The Commonwealth Court decided a case recently on what constitutes an abnormal working condition. As we’ve blogged about before, an employee can claim a work related injury for mental trauma; however, the claimant must show that an abnormal working condition caused the trauma.
Merely having something bad happen at work does not necessarily translate into an abnormal working condition. For example, in prior cases, the Courts have held that a police officer suffering from post traumatic stress disorder due to being engaged in a gun battle with criminals was not an abnormal working condition because police officers often are involved in gun battles. Also, being yelled at by your boss significantly does not constitute an abnormal working condition.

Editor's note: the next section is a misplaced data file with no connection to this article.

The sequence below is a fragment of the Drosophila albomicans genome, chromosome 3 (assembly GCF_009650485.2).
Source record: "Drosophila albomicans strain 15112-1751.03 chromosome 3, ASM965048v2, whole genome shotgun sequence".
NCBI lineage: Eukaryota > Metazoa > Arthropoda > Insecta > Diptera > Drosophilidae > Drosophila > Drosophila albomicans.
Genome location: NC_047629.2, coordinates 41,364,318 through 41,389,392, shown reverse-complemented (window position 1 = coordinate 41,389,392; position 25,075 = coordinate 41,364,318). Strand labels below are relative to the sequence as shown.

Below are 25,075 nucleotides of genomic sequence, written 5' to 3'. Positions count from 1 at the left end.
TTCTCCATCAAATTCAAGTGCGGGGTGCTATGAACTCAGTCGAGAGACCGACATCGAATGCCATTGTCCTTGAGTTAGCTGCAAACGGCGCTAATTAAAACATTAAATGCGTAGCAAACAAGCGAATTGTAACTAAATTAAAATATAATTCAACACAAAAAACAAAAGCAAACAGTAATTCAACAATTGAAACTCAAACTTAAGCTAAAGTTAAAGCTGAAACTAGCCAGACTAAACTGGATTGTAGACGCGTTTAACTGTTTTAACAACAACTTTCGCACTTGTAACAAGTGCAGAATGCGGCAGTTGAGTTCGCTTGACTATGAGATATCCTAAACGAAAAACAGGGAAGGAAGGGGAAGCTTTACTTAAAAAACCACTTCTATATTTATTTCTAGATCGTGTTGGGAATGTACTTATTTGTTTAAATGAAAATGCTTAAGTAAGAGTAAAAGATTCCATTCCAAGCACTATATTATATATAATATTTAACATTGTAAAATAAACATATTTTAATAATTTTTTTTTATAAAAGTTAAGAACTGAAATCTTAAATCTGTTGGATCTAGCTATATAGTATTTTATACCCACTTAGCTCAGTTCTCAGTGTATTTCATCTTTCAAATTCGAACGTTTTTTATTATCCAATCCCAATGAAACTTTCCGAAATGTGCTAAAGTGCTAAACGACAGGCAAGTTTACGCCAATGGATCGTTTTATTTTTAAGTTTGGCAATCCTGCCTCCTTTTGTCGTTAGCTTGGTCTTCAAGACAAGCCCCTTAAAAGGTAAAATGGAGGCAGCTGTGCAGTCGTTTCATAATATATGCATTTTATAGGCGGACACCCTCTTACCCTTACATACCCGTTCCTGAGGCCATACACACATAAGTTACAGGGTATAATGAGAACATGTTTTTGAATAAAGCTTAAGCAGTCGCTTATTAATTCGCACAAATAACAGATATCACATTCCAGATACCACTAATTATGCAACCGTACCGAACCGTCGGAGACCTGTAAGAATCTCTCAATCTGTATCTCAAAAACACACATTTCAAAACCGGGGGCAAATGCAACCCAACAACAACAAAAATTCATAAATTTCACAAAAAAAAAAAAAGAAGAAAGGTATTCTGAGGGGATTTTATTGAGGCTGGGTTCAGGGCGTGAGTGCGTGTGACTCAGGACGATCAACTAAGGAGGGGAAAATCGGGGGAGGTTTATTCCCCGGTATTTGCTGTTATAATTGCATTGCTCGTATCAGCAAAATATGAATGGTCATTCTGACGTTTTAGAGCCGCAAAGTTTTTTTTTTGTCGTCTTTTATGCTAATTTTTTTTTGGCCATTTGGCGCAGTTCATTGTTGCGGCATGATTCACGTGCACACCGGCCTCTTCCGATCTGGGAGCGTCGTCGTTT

In my opinion, in the case of McLaurin v WCAB (SEPTA), the Commonwealth Court of Pennsylvania unjustifiably restricted, once again, the definition of “abnormal working conditions.” In this case, a bus driver was assaulted by several hooded young men with guns. Due to this, the claimant suffered post traumatic stress disorder as well as psychological problems.
The employer presented evidence which showed that such occurrences were not extraordinary and did happen somewhat often while being a bus driver, despite the fact that it did not happen ever to this particular bus driver. The Court held that this occurrence was not an abnormal working condition.
In my opinion, I think the Court is completely off base. The injured worker was a bus driver. He was not in law enforcement or in any type of position where he would receive the training and skills to cope with such a happening. Once again, this is evidence of the Commonwealth Court severely limiting the rights of injured workers.